“It’s a major problem for this planet that there are too many people on it" we’re actually not at the centre of the universe and even our sun isn’t at the centre of the universe. In fact the sun’s not even at the centre of the local Milky Way galaxy which in turn is not the centre of the greater universe.

So it’s a familiar concept to me this kind of strange arrogance that we have, that makes us assume we are the most important thing. Maybe it’s a sort of deep-seated need in human beings, but to me it’s based on absolutely nothing. There are many creatures, many wonderful creatures on this planet, who think in a rather different way to us but to say we have the right to cover the world in concrete and get rid of any-thing that gets in our way is the root of much of the evil in our society.

Four years ago you were appointed Chancellor of Liverpool John Moores University. What are your thoughts on the difficulties universities face at the moment and their relationship with the current government?

Where do I start? To be honest I think whichever government we had at this moment there would still be difficulties but I do think that many of the problems are being attacked at the wrong end. If you attack the basis of education in this country eventually you are weakening the whole country. To me education should be more of a priority on the government’s agenda than it is. And they can get away with it for a short time but in the long term the cracks will really start to show as education starts to fall to pieces. I would advocate not making many of the cuts that are being made in the academic sector.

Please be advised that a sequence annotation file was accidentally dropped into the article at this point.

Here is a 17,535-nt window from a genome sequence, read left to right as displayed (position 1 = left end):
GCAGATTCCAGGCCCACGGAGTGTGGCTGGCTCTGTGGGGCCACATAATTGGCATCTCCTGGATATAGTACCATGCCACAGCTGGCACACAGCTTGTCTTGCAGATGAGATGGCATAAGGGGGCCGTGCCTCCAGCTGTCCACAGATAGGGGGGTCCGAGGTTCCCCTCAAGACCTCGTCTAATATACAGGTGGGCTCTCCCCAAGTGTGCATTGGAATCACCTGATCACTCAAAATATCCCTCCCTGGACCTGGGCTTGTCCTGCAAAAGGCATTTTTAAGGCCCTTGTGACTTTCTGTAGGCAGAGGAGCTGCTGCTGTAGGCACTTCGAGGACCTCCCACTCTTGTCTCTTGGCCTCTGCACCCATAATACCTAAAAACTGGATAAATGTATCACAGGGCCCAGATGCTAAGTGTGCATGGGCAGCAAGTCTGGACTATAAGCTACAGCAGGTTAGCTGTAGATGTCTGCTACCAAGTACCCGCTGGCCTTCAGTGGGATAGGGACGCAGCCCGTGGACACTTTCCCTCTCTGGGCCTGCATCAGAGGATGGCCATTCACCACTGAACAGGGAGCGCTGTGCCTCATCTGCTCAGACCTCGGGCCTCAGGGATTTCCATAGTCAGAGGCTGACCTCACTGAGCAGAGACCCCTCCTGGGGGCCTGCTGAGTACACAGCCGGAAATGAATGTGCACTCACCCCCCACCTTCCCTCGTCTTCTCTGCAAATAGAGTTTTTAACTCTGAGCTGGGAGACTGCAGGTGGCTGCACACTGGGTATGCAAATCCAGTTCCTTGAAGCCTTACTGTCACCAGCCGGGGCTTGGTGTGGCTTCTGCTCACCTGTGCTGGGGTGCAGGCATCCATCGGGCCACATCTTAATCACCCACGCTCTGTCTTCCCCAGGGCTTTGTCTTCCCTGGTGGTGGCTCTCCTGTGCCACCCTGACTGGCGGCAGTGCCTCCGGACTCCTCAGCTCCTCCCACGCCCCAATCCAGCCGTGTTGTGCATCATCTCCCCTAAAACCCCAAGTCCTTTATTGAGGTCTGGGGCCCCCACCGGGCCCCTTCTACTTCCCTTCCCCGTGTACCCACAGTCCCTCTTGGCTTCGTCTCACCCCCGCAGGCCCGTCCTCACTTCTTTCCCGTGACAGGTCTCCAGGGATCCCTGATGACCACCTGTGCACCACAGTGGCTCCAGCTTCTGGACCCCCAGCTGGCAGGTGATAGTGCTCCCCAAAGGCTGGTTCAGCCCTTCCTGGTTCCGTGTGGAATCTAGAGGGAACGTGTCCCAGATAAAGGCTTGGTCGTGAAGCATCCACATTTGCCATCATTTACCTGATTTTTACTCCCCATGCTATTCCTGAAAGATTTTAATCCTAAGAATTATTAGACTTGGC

You previously told the BBC you would rather be remembered for your animal welfare campaigning than for your music. Do you stand by that statement? What makes you consider animal rights campaigning more important?

It’s hard to compare passions, but this is where my heart is now. I love to make music and really I think music is what keeps me going - it still gives me great joy. I’m working with a lady called Kerry Ellis at the moment on a new album and we will be doing a bit of Queen stuff later, in fact we’ve just announced a concert in Knebworth. This is what keeps me going, but the whole business of how we treat creatures on this planet disturbs me so deeply and it’s become more and more a central part of my life. I would like to go to my grave thinking that I’ve made even a small difference in the way we treat the rest of the creatures with which we share this planet.

I believe you’ve had an asteroid named after you?

Yes it was Sir Patrick Moore who made that happen and it’s a very nice compliment. It’s not something that I get up and think about every day but it is out there somewhere and I have a friend who’s trying to photograph it at the moment. It’s pretty small and far away, I think it's 13th magnitude which is going some!

Date: 4 May 2012